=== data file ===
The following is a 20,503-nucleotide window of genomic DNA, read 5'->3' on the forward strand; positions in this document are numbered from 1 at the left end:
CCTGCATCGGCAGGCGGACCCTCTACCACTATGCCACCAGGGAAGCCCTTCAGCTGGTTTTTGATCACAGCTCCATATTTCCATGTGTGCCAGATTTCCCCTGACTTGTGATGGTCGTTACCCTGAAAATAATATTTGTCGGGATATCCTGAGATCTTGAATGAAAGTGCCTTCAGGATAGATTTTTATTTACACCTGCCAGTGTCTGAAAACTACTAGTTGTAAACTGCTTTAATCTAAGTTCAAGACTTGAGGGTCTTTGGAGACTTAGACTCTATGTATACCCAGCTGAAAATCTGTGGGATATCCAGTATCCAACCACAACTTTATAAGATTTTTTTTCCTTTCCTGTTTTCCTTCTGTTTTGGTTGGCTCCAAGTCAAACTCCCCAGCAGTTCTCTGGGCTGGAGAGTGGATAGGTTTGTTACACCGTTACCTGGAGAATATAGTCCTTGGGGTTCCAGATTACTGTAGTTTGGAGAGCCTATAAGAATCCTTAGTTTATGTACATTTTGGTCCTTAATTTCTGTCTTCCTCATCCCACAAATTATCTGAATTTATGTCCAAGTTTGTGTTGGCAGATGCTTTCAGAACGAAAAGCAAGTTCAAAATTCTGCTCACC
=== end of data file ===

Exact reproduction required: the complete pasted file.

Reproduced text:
The following is a 20,503-nucleotide window of genomic DNA, read 5'->3' on the forward strand; positions in this document are numbered from 1 at the left end:
CCTGCATCGGCAGGCGGACCCTCTACCACTATGCCACCAGGGAAGCCCTTCAGCTGGTTTTTGATCACAGCTCCATATTTCCATGTGTGCCAGATTTCCCCTGACTTGTGATGGTCGTTACCCTGAAAATAATATTTGTCGGGATATCCTGAGATCTTGAATGAAAGTGCCTTCAGGATAGATTTTTATTTACACCTGCCAGTGTCTGAAAACTACTAGTTGTAAACTGCTTTAATCTAAGTTCAAGACTTGAGGGTCTTTGGAGACTTAGACTCTATGTATACCCAGCTGAAAATCTGTGGGATATCCAGTATCCAACCACAACTTTATAAGATTTTTTTTCCTTTCCTGTTTTCCTTCTGTTTTGGTTGGCTCCAAGTCAAACTCCCCAGCAGTTCTCTGGGCTGGAGAGTGGATAGGTTTGTTACACCGTTACCTGGAGAATATAGTCCTTGGGGTTCCAGATTACTGTAGTTTGGAGAGCCTATAAGAATCCTTAGTTTATGTACATTTTGGTCCTTAATTTCTGTCTTCCTCATCCCACAAATTATCTGAATTTATGTCCAAGTTTGTGTTGGCAGATGCTTTCAGAACGAAAAGCAAGTTCAAAATTCTGCTCACC